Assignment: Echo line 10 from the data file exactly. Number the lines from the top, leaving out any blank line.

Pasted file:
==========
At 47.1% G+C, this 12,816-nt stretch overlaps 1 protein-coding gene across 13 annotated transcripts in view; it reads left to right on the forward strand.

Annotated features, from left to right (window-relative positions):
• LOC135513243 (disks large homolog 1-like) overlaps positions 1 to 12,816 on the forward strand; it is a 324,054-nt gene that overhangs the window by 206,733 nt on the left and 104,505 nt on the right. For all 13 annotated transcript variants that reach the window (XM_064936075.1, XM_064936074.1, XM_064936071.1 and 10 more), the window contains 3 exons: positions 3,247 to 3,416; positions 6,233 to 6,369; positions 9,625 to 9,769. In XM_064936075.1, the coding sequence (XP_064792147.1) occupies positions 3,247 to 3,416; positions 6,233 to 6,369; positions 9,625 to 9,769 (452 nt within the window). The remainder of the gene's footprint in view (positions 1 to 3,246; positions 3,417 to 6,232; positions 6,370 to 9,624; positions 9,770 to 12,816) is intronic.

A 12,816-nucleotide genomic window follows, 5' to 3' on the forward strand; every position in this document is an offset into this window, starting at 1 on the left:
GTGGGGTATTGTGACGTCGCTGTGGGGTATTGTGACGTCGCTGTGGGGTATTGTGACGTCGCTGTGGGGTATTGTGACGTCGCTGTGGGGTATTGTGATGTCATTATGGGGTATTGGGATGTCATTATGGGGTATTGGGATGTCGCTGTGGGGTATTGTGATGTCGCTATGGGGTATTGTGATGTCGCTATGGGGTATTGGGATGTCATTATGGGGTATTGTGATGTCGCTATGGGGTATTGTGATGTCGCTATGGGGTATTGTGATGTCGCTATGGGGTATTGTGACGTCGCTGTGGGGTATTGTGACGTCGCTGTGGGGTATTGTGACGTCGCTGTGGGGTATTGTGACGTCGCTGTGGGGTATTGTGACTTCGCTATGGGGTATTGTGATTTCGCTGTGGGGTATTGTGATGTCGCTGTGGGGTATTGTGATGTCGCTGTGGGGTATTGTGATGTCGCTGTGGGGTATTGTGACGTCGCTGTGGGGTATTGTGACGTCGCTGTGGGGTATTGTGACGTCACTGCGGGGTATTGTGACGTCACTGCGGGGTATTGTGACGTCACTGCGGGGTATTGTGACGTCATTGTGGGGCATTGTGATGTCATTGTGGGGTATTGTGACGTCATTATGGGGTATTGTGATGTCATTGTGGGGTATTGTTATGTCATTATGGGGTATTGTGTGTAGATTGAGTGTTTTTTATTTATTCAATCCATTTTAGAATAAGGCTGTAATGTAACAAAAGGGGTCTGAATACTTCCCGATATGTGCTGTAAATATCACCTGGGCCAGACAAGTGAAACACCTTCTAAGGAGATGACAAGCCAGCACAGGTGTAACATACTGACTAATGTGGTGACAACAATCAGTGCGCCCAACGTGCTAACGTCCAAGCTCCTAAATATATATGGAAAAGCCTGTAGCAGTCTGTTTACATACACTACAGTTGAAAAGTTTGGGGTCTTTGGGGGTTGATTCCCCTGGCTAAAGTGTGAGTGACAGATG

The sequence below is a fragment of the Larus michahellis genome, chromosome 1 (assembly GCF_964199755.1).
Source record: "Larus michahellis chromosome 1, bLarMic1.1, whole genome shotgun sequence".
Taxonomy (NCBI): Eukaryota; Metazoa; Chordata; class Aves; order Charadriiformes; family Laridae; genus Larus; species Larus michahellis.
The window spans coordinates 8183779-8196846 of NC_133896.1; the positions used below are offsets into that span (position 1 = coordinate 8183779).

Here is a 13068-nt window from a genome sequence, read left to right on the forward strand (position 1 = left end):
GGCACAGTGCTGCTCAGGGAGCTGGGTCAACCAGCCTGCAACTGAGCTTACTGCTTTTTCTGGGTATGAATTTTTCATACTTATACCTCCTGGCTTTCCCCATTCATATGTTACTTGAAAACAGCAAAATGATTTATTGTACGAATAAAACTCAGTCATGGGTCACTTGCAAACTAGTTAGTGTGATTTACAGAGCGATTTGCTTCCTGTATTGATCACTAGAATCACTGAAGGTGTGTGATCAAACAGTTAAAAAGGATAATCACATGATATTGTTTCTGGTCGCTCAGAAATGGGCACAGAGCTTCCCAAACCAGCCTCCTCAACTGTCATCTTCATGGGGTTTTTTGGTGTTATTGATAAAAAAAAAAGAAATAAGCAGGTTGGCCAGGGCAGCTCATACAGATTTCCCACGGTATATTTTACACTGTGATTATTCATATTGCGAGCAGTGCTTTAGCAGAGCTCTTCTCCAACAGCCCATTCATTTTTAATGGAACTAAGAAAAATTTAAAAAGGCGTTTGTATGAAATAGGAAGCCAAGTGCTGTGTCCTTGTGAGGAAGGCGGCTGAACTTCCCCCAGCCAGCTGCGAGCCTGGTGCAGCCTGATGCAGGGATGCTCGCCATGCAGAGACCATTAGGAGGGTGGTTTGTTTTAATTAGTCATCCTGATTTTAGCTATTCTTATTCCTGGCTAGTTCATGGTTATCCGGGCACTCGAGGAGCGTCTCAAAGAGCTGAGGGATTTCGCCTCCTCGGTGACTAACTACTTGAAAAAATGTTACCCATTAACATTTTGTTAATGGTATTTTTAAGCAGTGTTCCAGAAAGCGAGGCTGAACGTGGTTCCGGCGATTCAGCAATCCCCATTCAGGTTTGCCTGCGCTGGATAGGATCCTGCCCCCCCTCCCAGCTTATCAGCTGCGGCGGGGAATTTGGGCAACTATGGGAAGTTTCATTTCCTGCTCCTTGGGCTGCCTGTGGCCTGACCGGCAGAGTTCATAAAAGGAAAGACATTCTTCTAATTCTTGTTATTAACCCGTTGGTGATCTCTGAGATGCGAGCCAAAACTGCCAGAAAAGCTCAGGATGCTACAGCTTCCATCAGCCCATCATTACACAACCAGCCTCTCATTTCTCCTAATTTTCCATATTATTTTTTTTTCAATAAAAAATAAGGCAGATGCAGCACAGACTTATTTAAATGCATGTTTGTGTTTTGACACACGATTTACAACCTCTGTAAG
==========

Here is a 13068-nt window from a genome sequence, read left to right on the forward strand (position 1 = left end):